Four days into the oil price war that was ignited last week, when Saudi Arabia said it would flood the market with oil at a time of decreased demand due to the spreading coronavirus, it’s increasingly clear that prices won’t be going up again any time soon—and that has serious ramifications for Louisiana’s petrochemical industry.
“The ramifications are huge,” LSU Center for Energy Studies director David Dismukes says. “I don’t think people fully appreciate this. They don’t realize how long this could go on.”
Though neither Louisiana’s economy nor state budget are as heavily dependent on oil exploration and production as they once were, the state’s petrochemical industry has been booming for several years now, buoyed by cheap natural gas that serves as a feedstock for expanding refineries.
But with slowing demand due to what is now a global pandemic and a glut of cheap oil on the market, large, vertically integrated companies like Shell and Exxon will likely cut back on the expansions and investments Louisiana had been counting on.
“We will start seeing a number of the companies that will have to be cutting back on expansion plans,” Dismukes says. “This guarantees nothing new will come online here before 2024. Even if things were to turn around, it will take time before companies are willing to make and get commitments to spend.”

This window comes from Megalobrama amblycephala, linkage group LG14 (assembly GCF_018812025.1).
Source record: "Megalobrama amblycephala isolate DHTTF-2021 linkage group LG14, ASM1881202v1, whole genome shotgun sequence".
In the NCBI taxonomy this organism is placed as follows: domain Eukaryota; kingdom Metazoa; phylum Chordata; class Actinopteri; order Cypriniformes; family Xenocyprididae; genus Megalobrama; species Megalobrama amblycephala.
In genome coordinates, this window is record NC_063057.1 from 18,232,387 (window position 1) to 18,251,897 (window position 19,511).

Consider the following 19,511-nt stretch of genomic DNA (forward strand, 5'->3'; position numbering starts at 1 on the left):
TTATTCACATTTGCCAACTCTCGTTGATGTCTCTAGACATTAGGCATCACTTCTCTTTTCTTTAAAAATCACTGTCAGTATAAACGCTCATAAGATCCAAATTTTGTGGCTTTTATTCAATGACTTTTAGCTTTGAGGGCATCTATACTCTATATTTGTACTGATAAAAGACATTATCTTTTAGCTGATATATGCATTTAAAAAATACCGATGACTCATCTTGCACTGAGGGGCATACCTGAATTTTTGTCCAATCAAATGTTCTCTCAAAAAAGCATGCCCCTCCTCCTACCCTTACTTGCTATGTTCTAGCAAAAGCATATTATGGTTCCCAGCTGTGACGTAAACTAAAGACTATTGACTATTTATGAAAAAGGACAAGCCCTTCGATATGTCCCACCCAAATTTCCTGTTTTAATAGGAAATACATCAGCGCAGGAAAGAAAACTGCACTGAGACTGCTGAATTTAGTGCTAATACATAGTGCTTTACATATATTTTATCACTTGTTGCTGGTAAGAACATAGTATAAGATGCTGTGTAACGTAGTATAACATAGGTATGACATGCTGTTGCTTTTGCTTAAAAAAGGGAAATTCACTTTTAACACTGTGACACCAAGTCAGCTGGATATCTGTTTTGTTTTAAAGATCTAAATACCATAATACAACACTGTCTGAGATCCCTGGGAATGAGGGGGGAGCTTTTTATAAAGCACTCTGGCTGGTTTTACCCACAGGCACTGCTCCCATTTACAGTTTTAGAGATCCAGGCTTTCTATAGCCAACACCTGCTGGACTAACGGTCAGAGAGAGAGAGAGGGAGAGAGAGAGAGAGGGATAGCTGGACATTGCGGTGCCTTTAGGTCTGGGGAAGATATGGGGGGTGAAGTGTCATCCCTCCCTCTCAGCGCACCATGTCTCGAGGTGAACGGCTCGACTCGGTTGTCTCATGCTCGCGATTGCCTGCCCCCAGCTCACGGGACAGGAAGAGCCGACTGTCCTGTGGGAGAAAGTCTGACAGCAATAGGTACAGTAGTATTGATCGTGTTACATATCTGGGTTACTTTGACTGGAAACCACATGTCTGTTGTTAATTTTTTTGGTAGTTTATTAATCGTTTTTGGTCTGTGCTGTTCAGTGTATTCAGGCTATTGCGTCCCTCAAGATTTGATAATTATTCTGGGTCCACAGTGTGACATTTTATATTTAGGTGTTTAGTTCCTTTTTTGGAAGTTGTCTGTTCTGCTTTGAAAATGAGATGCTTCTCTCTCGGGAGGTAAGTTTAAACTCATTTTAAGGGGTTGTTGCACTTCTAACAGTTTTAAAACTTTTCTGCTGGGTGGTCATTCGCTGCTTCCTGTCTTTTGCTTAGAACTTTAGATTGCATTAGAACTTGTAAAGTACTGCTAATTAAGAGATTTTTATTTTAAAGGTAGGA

Even before the dramatic turn of events in the past two weeks, Asian growth was starting to slow, which was decreasing demand for LNG, Dismukes says. Now, with projections this week estimating China’s economy will contract over the next two months, Louisiana’s abundance of low-cost natural gas won’t mean anything.
“Even if they do have low fuel stock costs, they have nowhere to sell their products so it doesn’t matter,” he says.
While Dismukes says it’s inevitable industrial expansion projects will slow, it’s important not to cannibalize the additional capacity that has been developed here over the past few years.
“You want that to be highly utilized,” he says. “Not only do we need to worry about tomorrow’s investment. We need to worry about the investment made yesterday and getting a return on it.”